Texas Hold’em Blinds

When you play Texas Hold’em, it is likely that you will meet a lot of terms that are unfamiliar to you, especially if you’re new to poker. One of the most likely Texas Hold’em terms you’ll meet is the blinds. So what are blinds?

Texas Hold’em Blinds – A Definition

The Texas Hold’em blinds are forced bets that are initially posted at pre-flop. The blinds are placed before the pocket cards are dealt. The reason why Texas Hold’em blinds got their name is that you do not have a choice whether you want to post your money in before you see your cards.

What is the purpose of Texas Hold’em blinds?

The game features Texas Hold’em blinds to ensure action or game play. Without these forced bets, it is most likely that everyone would wait for pocket Aces all day.

The earlier versions of the game centered on the idea of players playing for the posted blind money in the pot. Today, that idea no longer applies when way more money can be won by betting, especially in low limit games. However, the Texas Hold’em blinds still serve their purpose, even when limits are higher.

How do Texas Hold’em blinds work?

The amount of the Texas Hold’em blinds depend on the betting structure adopted. The Texas Hold’em blinds are usually more popular in structured limit games. In this structure, such as the $2/$4 or $3/$6 limit hold’em, the blinds are comprised of two bets made – the small and the big blind.

The Texas Hold’em blinds start to the left of the dealer. So the flow would go as follows: dealer button, small blind, and then big blind.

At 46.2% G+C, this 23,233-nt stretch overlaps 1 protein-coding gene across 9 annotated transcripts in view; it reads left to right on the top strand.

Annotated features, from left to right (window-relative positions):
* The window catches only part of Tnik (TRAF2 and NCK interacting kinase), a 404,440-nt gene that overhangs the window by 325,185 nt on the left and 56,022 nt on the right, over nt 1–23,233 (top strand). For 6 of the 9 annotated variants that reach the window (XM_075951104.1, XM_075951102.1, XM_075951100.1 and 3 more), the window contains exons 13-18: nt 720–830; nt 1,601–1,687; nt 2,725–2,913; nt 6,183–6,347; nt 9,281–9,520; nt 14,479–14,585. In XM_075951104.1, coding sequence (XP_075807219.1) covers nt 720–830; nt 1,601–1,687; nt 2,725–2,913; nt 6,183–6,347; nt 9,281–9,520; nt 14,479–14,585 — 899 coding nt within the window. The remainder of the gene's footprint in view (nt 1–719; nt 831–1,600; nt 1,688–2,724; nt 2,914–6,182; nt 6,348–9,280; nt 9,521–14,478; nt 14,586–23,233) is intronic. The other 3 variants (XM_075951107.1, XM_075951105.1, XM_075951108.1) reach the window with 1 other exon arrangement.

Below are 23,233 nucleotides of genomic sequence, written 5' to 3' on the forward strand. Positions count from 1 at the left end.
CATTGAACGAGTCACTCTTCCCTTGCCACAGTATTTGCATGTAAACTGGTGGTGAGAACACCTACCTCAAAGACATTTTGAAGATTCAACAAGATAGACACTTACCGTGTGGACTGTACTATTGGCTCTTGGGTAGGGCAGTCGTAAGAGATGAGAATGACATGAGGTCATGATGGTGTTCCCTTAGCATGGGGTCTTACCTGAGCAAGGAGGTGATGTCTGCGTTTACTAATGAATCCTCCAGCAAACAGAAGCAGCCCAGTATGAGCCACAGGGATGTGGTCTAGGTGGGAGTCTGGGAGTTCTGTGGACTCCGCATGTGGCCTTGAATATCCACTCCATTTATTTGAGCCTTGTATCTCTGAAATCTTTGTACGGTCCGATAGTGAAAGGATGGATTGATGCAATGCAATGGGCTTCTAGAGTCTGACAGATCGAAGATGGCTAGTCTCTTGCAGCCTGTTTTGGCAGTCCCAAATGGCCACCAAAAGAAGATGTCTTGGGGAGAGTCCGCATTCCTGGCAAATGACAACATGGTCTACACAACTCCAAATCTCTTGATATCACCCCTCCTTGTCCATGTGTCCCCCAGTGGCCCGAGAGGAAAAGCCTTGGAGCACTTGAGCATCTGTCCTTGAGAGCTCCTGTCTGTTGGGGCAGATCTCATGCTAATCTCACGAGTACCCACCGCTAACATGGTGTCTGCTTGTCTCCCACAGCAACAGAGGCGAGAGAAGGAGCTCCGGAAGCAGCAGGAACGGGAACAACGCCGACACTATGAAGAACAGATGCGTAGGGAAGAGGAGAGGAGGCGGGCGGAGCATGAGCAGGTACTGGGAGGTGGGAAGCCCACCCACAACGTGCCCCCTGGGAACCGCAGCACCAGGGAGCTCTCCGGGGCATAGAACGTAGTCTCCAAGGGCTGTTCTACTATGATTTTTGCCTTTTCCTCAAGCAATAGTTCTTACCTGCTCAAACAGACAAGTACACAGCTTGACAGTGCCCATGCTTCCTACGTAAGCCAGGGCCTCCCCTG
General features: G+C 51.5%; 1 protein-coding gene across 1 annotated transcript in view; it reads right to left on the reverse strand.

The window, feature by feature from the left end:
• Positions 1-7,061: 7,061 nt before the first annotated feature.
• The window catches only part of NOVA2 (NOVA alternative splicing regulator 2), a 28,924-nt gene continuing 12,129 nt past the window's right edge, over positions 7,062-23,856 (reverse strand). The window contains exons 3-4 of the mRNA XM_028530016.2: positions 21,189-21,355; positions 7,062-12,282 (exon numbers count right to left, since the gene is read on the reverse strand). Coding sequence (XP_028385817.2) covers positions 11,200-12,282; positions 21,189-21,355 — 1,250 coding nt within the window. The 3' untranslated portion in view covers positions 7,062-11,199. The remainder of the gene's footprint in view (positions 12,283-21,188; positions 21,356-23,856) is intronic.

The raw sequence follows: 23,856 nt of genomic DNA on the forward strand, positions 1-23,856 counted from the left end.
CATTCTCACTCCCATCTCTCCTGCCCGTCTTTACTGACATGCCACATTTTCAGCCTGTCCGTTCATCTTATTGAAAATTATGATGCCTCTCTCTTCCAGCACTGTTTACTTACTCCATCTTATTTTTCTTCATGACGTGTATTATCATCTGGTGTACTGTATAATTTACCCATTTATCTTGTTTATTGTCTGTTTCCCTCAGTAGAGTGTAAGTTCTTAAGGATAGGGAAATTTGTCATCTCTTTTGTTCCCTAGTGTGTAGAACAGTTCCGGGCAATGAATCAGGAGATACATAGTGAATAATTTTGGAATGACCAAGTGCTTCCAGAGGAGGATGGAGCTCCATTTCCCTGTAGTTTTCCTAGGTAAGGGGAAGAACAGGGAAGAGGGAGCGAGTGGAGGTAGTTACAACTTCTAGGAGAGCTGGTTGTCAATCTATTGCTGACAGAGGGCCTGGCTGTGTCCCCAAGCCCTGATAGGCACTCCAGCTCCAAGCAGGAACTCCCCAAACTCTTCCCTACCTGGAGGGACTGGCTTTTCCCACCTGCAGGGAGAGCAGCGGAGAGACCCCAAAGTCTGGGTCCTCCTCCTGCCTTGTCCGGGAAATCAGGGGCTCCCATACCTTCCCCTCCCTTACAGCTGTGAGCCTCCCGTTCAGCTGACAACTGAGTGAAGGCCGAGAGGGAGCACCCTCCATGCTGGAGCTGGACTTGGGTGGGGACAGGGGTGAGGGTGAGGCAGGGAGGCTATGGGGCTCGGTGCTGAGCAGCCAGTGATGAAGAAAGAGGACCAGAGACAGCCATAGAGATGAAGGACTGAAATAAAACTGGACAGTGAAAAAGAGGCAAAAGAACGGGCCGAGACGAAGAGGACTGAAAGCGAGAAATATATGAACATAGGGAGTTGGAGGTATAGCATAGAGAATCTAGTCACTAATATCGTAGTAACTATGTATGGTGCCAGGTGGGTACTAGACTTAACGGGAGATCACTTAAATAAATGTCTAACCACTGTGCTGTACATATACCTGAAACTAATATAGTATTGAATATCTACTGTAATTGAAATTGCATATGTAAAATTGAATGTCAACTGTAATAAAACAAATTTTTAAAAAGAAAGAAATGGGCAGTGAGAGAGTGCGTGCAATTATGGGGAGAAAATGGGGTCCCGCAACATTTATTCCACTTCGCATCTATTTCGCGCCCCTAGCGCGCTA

The small Texas Hold’em Blind

The small Texas Hold’em blind is the first forced bet made at pre-flop. Usually, the small Texas Hold’em blind is equal to half of the lowest limit structure. So if for instance, you are playing for $2/$4, then the small blind would be $1. Another example is if you’re playing a game with the limit of $3/$6. The small blind in this type of limit game is $1 or $2.

The big Texas Hold’em Blind

The big Texas Hold’em blind is the forced bet posted by the player sitting next to the small Texas Hold’em blind. The amount of the big Texas Hold’em blind is equivalent to the lowest limit structure of the game. For example, if you are playing the $2/4$ limit game, your big blind is $2. However, if you play $15/$30, you post $15 as your big blind.

Playing from the Texas Hold’em blinds?

When playing from the Texas Hold’em blinds, you run the risk of losing money fairly easy. This is especially true in a low limit or high limit game. For instance, when you have a marginal hand in middle position, your natural reaction would be to just call it. Then someone raises but that would be pretty easy to let go and save yourself the trouble. It’s difficult however when you are in the big Texas Hold’em blind and the money is in the pot and someone raises. Your odds to call grow greater and you end up paying some guys good hand offs.